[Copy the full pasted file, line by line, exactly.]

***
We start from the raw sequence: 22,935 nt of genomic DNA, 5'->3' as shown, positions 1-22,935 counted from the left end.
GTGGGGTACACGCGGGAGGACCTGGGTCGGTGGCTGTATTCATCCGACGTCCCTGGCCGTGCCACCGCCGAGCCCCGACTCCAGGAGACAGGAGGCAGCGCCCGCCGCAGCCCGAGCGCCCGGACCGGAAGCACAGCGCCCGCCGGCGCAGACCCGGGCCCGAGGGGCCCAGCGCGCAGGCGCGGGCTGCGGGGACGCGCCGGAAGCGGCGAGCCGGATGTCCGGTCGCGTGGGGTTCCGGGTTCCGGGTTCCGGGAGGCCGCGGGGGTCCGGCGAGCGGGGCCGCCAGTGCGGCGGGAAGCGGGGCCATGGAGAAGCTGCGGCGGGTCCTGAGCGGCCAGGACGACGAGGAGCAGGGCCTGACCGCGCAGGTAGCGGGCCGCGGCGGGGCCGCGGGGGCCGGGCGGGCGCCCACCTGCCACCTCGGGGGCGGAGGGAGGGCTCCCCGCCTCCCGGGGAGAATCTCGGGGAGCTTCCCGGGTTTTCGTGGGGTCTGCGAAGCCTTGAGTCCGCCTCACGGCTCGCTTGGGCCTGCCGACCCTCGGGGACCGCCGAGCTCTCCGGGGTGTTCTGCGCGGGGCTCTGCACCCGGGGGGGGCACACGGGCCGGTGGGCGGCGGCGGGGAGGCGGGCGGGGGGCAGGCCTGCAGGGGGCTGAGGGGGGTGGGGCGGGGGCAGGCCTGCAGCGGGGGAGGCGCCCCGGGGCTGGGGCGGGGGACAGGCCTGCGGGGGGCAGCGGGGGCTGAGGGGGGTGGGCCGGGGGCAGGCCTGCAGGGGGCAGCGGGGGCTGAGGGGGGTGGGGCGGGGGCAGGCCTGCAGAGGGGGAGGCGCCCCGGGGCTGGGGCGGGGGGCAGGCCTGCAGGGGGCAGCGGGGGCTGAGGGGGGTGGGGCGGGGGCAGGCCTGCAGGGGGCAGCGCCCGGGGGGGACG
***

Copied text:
We start from the raw sequence: 22,935 nt of genomic DNA, 5'->3' as shown, positions 1-22,935 counted from the left end.
GTGGGGTACACGCGGGAGGACCTGGGTCGGTGGCTGTATTCATCCGACGTCCCTGGCCGTGCCACCGCCGAGCCCCGACTCCAGGAGACAGGAGGCAGCGCCCGCCGCAGCCCGAGCGCCCGGACCGGAAGCACAGCGCCCGCCGGCGCAGACCCGGGCCCGAGGGGCCCAGCGCGCAGGCGCGGGCTGCGGGGACGCGCCGGAAGCGGCGAGCCGGATGTCCGGTCGCGTGGGGTTCCGGGTTCCGGGTTCCGGGAGGCCGCGGGGGTCCGGCGAGCGGGGCCGCCAGTGCGGCGGGAAGCGGGGCCATGGAGAAGCTGCGGCGGGTCCTGAGCGGCCAGGACGACGAGGAGCAGGGCCTGACCGCGCAGGTAGCGGGCCGCGGCGGGGCCGCGGGGGCCGGGCGGGCGCCCACCTGCCACCTCGGGGGCGGAGGGAGGGCTCCCCGCCTCCCGGGGAGAATCTCGGGGAGCTTCCCGGGTTTTCGTGGGGTCTGCGAAGCCTTGAGTCCGCCTCACGGCTCGCTTGGGCCTGCCGACCCTCGGGGACCGCCGAGCTCTCCGGGGTGTTCTGCGCGGGGCTCTGCACCCGGGGGGGGCACACGGGCCGGTGGGCGGCGGCGGGGAGGCGGGCGGGGGGCAGGCCTGCAGGGGGCTGAGGGGGGTGGGGCGGGGGCAGGCCTGCAGCGGGGGAGGCGCCCCGGGGCTGGGGCGGGGGACAGGCCTGCGGGGGGCAGCGGGGGCTGAGGGGGGTGGGCCGGGGGCAGGCCTGCAGGGGGCAGCGGGGGCTGAGGGGGGTGGGGCGGGGGCAGGCCTGCAGAGGGGGAGGCGCCCCGGGGCTGGGGCGGGGGGCAGGCCTGCAGGGGGCAGCGGGGGCTGAGGGGGGTGGGGCGGGGGCAGGCCTGCAGGGGGCAGCGCCCGGGGGGGACG